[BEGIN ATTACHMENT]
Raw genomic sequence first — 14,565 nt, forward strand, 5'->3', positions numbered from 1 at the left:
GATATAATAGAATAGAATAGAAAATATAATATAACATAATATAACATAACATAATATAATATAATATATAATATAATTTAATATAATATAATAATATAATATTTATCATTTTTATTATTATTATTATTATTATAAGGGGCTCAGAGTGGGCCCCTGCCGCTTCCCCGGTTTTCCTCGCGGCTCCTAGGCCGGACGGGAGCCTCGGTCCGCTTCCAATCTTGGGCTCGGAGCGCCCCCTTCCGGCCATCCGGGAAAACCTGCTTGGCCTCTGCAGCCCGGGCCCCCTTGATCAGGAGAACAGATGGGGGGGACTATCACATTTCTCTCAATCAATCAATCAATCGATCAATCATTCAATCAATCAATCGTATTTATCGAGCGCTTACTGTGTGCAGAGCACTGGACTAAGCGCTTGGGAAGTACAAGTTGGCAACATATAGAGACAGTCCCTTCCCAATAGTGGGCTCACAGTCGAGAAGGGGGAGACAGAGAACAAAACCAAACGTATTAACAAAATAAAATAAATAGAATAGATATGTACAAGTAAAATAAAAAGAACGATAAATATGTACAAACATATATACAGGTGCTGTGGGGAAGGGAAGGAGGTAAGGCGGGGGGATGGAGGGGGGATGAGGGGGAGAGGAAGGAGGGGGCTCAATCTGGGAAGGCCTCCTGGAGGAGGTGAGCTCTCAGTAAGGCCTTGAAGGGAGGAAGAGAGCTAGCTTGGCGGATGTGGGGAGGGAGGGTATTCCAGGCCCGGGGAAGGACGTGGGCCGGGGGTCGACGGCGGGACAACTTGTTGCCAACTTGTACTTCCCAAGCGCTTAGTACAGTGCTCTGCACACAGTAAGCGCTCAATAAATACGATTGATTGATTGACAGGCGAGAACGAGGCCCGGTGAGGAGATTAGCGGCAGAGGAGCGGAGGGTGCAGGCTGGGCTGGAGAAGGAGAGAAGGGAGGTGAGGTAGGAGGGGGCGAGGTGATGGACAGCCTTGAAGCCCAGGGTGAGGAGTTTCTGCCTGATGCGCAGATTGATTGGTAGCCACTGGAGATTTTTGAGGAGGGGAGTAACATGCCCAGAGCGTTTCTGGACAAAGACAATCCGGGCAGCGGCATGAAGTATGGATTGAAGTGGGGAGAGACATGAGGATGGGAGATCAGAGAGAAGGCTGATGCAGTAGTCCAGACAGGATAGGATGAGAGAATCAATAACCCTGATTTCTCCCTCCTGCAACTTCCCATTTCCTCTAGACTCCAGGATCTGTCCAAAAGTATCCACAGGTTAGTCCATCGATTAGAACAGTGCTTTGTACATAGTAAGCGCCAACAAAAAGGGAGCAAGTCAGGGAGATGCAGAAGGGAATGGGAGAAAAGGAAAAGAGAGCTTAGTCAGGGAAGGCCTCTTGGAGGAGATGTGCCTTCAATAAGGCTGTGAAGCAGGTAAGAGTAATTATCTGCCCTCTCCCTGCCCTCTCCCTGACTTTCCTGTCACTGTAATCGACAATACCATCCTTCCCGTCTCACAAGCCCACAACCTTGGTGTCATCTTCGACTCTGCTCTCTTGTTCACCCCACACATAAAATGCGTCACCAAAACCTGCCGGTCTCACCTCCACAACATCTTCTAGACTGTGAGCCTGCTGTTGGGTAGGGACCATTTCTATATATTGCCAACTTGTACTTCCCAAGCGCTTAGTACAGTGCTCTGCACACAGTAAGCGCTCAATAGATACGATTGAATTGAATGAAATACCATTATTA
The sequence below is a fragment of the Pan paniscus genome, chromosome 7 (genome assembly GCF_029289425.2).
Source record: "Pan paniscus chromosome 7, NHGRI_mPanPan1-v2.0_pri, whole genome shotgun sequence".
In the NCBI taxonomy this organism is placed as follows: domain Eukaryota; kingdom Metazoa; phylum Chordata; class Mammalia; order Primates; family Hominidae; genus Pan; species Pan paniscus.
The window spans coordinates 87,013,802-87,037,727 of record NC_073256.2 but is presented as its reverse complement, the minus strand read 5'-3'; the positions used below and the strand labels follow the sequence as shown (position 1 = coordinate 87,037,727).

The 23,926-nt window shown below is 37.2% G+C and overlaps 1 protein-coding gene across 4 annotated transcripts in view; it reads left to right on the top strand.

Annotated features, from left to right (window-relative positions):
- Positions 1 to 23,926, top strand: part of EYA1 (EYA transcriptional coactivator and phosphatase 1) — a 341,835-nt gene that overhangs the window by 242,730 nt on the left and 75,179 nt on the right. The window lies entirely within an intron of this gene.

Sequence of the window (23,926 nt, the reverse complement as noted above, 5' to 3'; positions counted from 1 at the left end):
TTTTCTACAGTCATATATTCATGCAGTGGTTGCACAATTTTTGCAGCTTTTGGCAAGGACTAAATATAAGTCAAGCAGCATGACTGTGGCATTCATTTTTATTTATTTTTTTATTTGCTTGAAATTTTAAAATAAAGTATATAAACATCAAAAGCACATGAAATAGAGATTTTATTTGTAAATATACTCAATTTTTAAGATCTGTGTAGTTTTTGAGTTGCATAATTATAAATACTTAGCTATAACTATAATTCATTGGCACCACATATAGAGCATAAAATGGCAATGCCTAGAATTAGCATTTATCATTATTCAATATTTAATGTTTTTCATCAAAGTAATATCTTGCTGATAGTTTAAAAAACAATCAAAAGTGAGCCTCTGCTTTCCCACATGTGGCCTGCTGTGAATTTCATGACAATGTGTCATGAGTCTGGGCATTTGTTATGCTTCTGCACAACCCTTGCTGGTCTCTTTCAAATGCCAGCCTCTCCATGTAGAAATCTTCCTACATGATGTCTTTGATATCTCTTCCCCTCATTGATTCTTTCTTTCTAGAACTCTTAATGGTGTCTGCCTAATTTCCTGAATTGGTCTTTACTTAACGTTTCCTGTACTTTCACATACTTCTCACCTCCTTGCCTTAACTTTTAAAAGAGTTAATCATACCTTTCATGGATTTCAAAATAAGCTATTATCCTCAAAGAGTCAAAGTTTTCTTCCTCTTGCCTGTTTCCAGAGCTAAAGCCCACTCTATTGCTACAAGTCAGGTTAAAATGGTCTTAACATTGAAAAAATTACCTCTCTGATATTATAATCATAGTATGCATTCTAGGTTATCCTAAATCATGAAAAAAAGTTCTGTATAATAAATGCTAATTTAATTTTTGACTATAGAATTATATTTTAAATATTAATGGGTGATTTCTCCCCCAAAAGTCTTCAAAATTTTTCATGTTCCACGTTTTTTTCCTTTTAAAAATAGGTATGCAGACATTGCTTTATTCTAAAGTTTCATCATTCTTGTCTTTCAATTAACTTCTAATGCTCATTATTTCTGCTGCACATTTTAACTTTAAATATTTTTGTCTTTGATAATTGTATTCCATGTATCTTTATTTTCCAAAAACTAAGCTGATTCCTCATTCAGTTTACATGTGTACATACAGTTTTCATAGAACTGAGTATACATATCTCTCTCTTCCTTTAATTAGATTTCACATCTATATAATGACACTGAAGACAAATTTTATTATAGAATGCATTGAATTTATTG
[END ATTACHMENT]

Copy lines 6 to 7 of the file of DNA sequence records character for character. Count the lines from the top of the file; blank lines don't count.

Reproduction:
The window spans coordinates 87,013,802-87,037,727 of record NC_073256.2 but is presented as its reverse complement, the minus strand read 5'-3'; the positions used below and the strand labels follow the sequence as shown (position 1 = coordinate 87,037,727).

The 23,926-nt window shown below is 37.2% G+C and overlaps 1 protein-coding gene across 4 annotated transcripts in view; it reads left to right on the top strand.